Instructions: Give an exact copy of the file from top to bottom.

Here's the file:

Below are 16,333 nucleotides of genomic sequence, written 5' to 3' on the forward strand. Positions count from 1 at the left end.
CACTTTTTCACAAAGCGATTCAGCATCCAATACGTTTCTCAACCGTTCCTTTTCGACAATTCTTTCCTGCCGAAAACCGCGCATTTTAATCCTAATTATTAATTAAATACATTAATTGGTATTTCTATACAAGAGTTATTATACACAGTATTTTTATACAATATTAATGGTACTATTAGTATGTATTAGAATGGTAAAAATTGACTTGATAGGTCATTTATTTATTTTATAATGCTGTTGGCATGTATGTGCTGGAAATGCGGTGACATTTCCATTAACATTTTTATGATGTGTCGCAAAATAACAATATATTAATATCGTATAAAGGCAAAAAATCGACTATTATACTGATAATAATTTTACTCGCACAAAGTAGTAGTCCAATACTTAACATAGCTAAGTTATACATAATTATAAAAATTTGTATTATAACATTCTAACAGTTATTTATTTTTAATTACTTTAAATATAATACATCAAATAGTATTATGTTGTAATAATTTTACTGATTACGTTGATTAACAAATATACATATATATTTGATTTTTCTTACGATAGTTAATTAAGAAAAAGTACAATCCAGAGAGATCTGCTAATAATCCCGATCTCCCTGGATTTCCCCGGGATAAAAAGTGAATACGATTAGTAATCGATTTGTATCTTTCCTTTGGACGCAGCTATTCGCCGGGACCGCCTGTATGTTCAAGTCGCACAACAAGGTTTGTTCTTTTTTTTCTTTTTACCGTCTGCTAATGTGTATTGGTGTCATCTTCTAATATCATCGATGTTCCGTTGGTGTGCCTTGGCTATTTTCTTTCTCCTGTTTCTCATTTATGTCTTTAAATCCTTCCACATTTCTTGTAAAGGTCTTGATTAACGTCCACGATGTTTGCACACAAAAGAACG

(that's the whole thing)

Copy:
Below are 16,333 nucleotides of genomic sequence, written 5' to 3' on the forward strand. Positions count from 1 at the left end.
CACTTTTTCACAAAGCGATTCAGCATCCAATACGTTTCTCAACCGTTCCTTTTCGACAATTCTTTCCTGCCGAAAACCGCGCATTTTAATCCTAATTATTAATTAAATACATTAATTGGTATTTCTATACAAGAGTTATTATACACAGTATTTTTATACAATATTAATGGTACTATTAGTATGTATTAGAATGGTAAAAATTGACTTGATAGGTCATTTATTTATTTTATAATGCTGTTGGCATGTATGTGCTGGAAATGCGGTGACATTTCCATTAACATTTTTATGATGTGTCGCAAAATAACAATATATTAATATCGTATAAAGGCAAAAAATCGACTATTATACTGATAATAATTTTACTCGCACAAAGTAGTAGTCCAATACTTAACATAGCTAAGTTATACATAATTATAAAAATTTGTATTATAACATTCTAACAGTTATTTATTTTTAATTACTTTAAATATAATACATCAAATAGTATTATGTTGTAATAATTTTACTGATTACGTTGATTAACAAATATACATATATATTTGATTTTTCTTACGATAGTTAATTAAGAAAAAGTACAATCCAGAGAGATCTGCTAATAATCCCGATCTCCCTGGATTTCCCCGGGATAAAAAGTGAATACGATTAGTAATCGATTTGTATCTTTCCTTTGGACGCAGCTATTCGCCGGGACCGCCTGTATGTTCAAGTCGCACAACAAGGTTTGTTCTTTTTTTTCTTTTTACCGTCTGCTAATGTGTATTGGTGTCATCTTCTAATATCATCGATGTTCCGTTGGTGTGCCTTGGCTATTTTCTTTCTCCTGTTTCTCATTTATGTCTTTAAATCCTTCCACATTTCTTGTAAAGGTCTTGATTAACGTCCACGATGTTTGCACACAAAAGAACG